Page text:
Food and Garden Dailies started as a way to record my family's favorite recipes. It has come in handy many times when I'm asked for a recipe. I simply email a link to the blog! But I couldn't just stick to recipes. The kitchen is tied to the garden in so many ways...and so I let you into my ever changing garden as well.

If you're interested in my all-time favorite recipes, check out this post first: My Favorite Recipes

Monday, January 21, 2008

Flank Steak Roulade

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This is another dish inspired by a visit to Entree Vous, one of the many meal preparation kitchens. These flank steak roulades, or pinwheels, not only taste great, but they have such a nice presentation on a platter.

One of the most challenging parts is getting the flank steak thin enough to roll. I pound and I pound and I pound. I simply do not make any progress. If the steak is too thick, it won't roll easily. So, taking tips from my chicken habits, I simply slice them in half horizontally. Not only does this make them thinner, it gives me another working surface!

Rolling and tying can be frustrating unless you go into this project knowing you will lose some of your filling. No need to fret. Just stuff it back in there the best you can. It's also a given that no matter how long you cut your cotton string, it won't be long enough. Don't bother starting over. Just tie it off and start again. It may not look as pretty as a professional chef's, but in the end a knot is a knot is a knot.

Flank Steak Roulade

Pound (or slice) a flank steak so it's about 3/8" thick.*

Spread on top**
1/2 C- 1 C Gorgonzola cheese
1/2 C fresh spinach
1/4-1/2 C chopped green onions
1/8-1/4 cup roasted red peppers

Roll up into a long, skinny log, and tie closed with cotton twine.

How to tie it all up? I've found it easiest to cut off a really long piece of common household cotton string. How long? 4-5 feet or so. Seriously. Place one end of your steak roll under the mid-point of the string. Tightly make your first tie. Then let one piece rest on the meat, and wrap the other around. When the two ties meet on top, twist around, and bring the other string around the roll. Each time you come up, pull tightly, twist the strings and continue. (If that confuses the heck out of you, here are some great directions on tying food logs together with pictures!)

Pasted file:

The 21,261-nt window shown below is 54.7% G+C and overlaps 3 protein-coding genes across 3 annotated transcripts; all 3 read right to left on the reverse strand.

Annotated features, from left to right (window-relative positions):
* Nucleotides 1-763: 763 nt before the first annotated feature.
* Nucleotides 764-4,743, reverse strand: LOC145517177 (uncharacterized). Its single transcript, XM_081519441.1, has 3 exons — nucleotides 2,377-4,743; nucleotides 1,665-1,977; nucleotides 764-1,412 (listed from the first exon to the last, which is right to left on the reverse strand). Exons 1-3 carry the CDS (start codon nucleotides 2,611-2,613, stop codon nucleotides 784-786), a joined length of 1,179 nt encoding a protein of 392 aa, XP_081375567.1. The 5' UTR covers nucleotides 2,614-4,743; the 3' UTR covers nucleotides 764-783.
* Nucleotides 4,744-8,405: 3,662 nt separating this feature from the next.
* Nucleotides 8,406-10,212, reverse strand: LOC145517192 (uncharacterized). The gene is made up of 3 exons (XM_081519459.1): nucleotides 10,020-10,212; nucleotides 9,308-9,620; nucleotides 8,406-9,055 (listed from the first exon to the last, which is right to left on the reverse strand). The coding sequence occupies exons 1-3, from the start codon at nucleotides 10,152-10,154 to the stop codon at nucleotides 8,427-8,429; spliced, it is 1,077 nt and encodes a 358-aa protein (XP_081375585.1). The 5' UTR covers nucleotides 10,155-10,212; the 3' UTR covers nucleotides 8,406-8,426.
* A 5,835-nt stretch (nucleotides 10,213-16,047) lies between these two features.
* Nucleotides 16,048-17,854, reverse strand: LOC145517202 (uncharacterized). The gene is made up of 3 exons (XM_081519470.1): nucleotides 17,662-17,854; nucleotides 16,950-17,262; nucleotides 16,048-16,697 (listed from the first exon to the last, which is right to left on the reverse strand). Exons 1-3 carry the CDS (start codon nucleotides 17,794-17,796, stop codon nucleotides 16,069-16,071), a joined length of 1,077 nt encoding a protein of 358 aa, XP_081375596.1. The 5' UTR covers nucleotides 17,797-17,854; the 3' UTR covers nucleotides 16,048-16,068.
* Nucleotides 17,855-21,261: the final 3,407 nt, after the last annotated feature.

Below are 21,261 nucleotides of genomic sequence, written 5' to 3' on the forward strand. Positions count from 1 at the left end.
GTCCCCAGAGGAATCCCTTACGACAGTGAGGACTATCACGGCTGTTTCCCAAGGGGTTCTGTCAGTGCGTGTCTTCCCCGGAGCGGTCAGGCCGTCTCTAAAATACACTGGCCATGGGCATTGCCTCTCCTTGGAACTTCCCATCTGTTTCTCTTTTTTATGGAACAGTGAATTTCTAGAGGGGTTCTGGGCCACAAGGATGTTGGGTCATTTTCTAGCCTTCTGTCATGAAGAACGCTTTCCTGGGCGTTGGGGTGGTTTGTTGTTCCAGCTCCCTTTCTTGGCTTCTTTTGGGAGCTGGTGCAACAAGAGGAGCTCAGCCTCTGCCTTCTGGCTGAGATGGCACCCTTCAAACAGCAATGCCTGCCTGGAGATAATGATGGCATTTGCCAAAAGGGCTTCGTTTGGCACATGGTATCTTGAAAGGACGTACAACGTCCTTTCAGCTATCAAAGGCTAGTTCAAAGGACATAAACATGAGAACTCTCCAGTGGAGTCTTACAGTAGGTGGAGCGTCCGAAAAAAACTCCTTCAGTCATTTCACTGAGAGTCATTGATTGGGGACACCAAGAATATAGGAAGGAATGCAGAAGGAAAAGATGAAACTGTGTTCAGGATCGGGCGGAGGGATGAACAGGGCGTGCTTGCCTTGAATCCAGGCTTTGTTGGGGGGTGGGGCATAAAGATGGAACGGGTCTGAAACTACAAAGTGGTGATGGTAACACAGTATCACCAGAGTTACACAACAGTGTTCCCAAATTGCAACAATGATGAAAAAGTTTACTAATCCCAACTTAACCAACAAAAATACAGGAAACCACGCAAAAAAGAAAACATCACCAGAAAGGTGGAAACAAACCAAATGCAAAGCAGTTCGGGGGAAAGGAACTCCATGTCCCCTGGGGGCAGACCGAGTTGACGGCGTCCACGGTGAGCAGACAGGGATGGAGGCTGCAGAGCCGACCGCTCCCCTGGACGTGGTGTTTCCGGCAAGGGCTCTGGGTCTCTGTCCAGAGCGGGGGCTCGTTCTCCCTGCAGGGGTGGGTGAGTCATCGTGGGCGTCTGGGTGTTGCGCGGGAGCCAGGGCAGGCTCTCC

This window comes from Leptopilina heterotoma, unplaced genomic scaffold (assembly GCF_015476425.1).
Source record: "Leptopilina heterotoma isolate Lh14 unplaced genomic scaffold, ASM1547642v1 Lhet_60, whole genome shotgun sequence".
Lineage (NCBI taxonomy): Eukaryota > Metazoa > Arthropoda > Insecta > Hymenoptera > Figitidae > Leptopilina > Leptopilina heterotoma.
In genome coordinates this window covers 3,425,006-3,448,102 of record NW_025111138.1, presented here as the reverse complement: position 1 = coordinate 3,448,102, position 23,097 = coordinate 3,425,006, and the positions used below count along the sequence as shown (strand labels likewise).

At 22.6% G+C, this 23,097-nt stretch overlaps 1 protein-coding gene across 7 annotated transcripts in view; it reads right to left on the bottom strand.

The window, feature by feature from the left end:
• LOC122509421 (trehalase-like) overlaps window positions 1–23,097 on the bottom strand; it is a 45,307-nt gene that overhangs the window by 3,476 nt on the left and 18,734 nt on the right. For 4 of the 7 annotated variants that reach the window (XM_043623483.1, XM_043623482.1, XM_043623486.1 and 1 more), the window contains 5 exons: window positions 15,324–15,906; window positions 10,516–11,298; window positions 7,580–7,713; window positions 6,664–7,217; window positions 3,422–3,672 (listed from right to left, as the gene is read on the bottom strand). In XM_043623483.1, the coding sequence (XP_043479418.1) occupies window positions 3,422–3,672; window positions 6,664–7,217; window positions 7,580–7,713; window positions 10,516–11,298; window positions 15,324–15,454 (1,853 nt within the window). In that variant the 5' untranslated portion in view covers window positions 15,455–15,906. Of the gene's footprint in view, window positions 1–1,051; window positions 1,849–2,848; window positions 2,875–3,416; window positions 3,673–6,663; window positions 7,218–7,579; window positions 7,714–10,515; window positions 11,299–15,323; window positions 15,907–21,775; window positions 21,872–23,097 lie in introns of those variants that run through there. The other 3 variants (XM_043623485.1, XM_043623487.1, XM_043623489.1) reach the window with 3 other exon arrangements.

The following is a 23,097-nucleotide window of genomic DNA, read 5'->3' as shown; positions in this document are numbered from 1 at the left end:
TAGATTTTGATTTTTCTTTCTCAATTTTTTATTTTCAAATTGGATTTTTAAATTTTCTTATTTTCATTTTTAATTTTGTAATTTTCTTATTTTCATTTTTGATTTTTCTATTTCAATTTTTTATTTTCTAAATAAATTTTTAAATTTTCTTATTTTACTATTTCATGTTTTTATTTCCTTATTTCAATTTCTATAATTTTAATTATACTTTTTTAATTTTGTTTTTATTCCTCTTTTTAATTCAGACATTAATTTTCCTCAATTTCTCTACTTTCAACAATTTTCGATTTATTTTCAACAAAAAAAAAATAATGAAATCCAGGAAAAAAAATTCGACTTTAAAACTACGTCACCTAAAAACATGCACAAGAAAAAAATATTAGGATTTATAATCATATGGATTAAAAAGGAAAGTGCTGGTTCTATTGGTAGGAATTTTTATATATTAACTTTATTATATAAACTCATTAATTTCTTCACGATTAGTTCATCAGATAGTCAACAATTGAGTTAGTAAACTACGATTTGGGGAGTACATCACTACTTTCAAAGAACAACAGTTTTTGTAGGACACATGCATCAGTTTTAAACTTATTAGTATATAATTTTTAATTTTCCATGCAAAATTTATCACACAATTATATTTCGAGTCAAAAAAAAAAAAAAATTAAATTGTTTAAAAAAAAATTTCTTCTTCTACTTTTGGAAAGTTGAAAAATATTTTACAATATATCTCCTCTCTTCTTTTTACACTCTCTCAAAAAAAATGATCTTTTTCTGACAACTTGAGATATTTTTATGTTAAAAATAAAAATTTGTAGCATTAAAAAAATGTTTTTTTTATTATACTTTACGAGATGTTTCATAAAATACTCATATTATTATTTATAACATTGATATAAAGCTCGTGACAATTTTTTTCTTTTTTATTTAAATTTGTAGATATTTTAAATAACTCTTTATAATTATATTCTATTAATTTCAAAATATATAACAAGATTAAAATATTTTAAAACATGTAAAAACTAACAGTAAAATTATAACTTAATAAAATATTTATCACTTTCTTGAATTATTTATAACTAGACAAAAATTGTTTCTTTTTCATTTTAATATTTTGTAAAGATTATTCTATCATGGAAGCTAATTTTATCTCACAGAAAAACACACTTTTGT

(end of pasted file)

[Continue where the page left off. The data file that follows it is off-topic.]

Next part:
Pour Worcestershire sauce over the roll, and sprinke cajun seasoning over the meat.

Place in a baking pan. Preheat oven to 425 degrees cook uncovered for 10 minutes. Bring the temperature down to 350 degrees, cooking for 30 minutes, or until the internal temperature of the beef is 165 degrees. (Grilling instructions below)

To freeze ahead: Place in a simple (non-zip) bag. Flash Freeze. Then place in a zip-loc bag, removing as much air as possible (or vacuum pack). Place back in the freezer. Thaw (about 24 hours) before cooking.

*Flank steaks are usually thickest in the middle. To cut thin, angle your chef's knife so you are skimming off the thickest part of the steak. Cut with the grain.

**The amounts can vary depending on your taste. I find I don't really measure...I simply spread out the ingredients on the steak.

Sadly, all of these flank steak rolls were part of my freezer disaster last night. So, I cooked them up today, and am hoping that they taste decent once they're re-frozen, thawed, and heated.

I will say that straight out of the oven they were pretty tasty! (After taking the steak rolls out of the pan, there was plenty of tasty drippings. I mixed this with some plain, cooked steak slices -another freezer victim- and served them up for dinner as well.)

Added the evening of 7/21/08: Yesterday I cooked up all but on of the rolls. Tonight, since I was grilling for our "Eat the Meat" gathering, I thought I'd try grilling these to see how that would work. To grill them, I cooked each side (4) on high for a couple minutes each to sear them, retaining the flavor. Then I turned the heat down to medium and just cooked them until they were done to my likeness. I lost track of how long they were on the grill, but it had to be at least a half hour or so.

Flavorwise: I preferred the grilled version to the baked. The ends weren't as dried out, and the cajun flavoring was more subtle. My neighbor, Stacy, who was over, preferred the oven version. She liked the stronger, saltier flavor that the meat absorbed as it was cooked in the drippings.

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